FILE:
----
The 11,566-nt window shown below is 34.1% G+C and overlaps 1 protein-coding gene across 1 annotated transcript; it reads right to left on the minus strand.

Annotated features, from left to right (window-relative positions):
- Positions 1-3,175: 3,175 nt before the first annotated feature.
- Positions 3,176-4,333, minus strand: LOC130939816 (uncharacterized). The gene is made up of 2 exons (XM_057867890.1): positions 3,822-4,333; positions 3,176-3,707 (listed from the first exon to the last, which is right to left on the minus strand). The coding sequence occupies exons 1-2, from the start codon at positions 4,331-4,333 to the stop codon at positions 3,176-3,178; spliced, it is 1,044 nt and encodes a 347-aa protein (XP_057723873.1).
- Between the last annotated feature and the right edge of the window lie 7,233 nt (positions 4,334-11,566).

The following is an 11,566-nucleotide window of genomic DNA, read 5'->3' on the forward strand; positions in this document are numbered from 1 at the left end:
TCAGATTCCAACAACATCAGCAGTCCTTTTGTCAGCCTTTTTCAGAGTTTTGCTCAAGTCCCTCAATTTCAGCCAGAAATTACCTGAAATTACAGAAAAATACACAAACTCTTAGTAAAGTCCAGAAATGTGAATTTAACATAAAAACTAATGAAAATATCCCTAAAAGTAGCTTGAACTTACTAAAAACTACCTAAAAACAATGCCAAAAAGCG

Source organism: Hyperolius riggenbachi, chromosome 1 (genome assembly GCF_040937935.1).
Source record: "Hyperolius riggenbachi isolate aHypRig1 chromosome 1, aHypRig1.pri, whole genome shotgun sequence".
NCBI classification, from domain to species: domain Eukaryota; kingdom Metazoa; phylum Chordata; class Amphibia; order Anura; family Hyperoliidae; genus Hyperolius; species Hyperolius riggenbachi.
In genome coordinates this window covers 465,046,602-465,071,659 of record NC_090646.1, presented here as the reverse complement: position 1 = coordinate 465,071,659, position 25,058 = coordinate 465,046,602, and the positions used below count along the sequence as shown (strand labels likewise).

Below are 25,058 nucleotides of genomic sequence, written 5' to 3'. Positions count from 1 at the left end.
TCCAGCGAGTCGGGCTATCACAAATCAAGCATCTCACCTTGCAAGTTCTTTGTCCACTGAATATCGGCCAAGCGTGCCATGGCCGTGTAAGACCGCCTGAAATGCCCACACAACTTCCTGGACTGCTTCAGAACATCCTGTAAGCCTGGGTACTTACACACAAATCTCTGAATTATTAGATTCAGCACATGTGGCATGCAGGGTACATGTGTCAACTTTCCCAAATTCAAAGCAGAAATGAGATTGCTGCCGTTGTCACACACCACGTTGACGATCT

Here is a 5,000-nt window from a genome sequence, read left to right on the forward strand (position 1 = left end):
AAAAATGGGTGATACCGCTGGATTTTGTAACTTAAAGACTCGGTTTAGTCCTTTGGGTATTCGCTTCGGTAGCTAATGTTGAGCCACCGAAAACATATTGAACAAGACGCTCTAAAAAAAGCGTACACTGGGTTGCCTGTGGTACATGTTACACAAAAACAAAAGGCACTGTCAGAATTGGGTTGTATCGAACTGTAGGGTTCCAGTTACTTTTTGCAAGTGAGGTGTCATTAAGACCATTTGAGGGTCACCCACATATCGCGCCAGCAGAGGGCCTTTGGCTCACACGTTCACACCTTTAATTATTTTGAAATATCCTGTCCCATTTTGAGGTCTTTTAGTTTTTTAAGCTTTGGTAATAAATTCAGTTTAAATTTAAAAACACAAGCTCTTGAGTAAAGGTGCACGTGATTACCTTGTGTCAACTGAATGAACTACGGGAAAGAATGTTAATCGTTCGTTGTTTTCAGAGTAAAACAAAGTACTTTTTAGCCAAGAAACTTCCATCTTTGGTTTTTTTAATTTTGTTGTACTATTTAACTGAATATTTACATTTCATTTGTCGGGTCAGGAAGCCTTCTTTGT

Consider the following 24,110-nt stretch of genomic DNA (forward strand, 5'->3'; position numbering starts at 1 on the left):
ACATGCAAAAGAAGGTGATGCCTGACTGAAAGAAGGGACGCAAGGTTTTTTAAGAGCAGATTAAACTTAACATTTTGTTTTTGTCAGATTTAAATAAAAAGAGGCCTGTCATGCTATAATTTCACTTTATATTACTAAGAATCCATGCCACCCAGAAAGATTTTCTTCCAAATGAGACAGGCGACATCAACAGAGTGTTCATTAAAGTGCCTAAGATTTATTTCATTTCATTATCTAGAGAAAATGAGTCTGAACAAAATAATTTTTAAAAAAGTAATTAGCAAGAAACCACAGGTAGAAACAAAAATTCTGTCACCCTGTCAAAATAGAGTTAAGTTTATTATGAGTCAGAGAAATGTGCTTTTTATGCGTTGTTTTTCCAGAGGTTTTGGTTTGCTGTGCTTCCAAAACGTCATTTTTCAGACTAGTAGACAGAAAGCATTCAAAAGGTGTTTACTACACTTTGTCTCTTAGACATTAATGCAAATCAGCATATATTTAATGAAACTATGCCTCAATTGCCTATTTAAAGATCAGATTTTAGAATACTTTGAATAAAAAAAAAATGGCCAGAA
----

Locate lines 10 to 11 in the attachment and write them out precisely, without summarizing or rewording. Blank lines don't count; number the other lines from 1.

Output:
NCBI classification, from domain to species: domain Eukaryota; kingdom Metazoa; phylum Chordata; class Amphibia; order Anura; family Hyperoliidae; genus Hyperolius; species Hyperolius riggenbachi.
In genome coordinates this window covers 465,046,602-465,071,659 of record NC_090646.1, presented here as the reverse complement: position 1 = coordinate 465,071,659, position 25,058 = coordinate 465,046,602, and the positions used below count along the sequence as shown (strand labels likewise).